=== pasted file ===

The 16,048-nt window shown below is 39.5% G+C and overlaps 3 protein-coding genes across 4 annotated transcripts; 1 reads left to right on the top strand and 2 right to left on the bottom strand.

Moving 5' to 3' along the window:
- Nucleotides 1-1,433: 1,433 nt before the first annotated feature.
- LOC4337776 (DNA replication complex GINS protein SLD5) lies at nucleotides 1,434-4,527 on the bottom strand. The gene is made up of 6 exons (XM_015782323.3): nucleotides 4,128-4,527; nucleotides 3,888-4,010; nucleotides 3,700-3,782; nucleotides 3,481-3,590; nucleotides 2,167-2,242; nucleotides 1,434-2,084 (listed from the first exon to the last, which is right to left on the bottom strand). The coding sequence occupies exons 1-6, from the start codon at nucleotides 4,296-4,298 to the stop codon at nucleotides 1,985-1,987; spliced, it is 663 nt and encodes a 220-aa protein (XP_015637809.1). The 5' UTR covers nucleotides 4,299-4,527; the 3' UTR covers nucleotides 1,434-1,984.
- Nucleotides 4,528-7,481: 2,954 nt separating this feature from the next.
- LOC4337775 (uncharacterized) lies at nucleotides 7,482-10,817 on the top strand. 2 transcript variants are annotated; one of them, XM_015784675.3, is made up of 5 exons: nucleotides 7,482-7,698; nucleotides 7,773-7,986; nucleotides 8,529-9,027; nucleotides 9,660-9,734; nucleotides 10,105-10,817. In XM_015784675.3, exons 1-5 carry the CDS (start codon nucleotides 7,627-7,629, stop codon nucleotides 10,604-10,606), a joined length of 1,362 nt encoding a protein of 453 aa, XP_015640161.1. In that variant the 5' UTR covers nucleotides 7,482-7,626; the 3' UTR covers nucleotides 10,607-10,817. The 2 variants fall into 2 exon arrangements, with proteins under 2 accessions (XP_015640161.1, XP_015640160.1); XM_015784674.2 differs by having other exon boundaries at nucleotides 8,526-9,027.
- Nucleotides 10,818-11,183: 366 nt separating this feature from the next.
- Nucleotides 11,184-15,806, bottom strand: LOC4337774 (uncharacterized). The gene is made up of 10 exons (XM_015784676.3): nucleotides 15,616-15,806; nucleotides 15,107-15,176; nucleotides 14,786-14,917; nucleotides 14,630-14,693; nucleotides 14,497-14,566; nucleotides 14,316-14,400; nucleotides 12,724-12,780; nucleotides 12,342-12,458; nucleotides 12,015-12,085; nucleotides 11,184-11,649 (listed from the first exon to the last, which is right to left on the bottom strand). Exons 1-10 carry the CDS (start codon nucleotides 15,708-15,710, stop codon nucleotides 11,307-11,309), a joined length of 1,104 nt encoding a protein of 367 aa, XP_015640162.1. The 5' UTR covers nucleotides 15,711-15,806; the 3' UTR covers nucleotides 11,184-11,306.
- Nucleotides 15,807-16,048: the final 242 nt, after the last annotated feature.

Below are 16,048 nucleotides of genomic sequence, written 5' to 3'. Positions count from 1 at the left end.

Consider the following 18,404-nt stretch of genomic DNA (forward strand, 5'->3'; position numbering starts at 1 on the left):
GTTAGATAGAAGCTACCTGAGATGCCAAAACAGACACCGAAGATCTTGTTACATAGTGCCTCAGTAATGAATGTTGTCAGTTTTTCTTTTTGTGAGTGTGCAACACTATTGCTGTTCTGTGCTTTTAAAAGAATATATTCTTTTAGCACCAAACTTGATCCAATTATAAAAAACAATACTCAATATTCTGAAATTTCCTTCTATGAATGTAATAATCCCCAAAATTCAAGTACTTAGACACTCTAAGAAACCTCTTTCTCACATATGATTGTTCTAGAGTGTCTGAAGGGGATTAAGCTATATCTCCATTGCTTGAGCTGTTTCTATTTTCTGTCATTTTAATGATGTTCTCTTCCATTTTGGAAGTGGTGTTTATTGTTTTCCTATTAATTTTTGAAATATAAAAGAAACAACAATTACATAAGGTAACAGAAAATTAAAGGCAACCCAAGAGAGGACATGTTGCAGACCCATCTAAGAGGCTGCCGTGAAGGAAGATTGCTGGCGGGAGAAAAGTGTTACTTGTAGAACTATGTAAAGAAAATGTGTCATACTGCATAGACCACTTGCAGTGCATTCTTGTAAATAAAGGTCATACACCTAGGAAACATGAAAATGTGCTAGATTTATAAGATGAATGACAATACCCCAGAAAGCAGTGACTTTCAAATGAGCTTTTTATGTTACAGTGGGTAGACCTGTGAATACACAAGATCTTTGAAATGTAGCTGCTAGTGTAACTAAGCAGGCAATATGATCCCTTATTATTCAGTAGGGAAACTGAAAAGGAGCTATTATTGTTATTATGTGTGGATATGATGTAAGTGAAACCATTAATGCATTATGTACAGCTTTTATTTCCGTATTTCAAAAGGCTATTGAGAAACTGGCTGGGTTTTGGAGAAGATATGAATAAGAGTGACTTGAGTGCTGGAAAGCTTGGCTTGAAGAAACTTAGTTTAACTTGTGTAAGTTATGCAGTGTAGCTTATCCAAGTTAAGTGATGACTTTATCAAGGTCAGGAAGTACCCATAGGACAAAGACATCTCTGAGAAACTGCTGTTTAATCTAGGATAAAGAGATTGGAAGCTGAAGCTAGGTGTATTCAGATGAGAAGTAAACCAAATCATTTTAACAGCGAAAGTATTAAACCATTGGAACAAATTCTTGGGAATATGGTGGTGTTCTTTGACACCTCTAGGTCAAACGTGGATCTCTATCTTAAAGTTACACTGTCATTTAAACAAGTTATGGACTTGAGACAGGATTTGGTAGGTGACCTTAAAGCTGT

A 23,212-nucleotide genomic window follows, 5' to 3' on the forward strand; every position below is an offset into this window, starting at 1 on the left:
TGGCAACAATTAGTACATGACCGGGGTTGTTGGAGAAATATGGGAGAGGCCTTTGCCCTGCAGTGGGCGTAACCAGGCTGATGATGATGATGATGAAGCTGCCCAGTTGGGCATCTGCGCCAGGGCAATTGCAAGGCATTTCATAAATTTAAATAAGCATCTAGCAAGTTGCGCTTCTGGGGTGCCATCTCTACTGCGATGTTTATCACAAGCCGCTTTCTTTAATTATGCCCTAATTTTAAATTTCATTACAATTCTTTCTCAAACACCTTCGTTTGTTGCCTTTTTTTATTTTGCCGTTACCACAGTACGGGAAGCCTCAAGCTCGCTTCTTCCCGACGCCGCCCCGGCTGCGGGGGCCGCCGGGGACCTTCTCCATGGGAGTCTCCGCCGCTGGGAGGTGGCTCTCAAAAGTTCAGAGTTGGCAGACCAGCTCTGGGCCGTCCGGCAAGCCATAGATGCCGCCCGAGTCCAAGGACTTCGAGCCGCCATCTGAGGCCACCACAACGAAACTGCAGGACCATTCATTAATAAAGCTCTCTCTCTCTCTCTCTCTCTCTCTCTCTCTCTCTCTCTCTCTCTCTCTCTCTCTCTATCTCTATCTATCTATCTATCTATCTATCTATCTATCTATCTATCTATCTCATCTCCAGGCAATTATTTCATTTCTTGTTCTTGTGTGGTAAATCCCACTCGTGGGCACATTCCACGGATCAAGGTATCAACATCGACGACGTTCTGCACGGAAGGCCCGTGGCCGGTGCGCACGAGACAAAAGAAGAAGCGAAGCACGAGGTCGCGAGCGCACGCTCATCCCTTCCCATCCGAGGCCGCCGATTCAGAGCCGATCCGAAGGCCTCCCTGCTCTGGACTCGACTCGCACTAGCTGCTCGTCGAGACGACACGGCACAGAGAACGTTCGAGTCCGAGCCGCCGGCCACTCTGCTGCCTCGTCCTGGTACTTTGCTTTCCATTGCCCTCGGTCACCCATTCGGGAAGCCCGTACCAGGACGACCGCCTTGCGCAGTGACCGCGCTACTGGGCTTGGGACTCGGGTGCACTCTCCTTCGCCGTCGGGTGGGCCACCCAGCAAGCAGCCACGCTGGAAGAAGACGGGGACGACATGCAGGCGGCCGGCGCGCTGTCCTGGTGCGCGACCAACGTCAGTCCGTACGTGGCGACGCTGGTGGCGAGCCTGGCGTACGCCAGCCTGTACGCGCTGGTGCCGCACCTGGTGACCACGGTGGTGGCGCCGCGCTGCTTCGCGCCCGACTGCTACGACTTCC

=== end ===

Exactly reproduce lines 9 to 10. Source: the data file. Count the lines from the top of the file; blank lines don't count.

- Nucleotides 15,807-16,048: the final 242 nt, after the last annotated feature.

Below are 16,048 nucleotides of genomic sequence, written 5' to 3'. Positions count from 1 at the left end.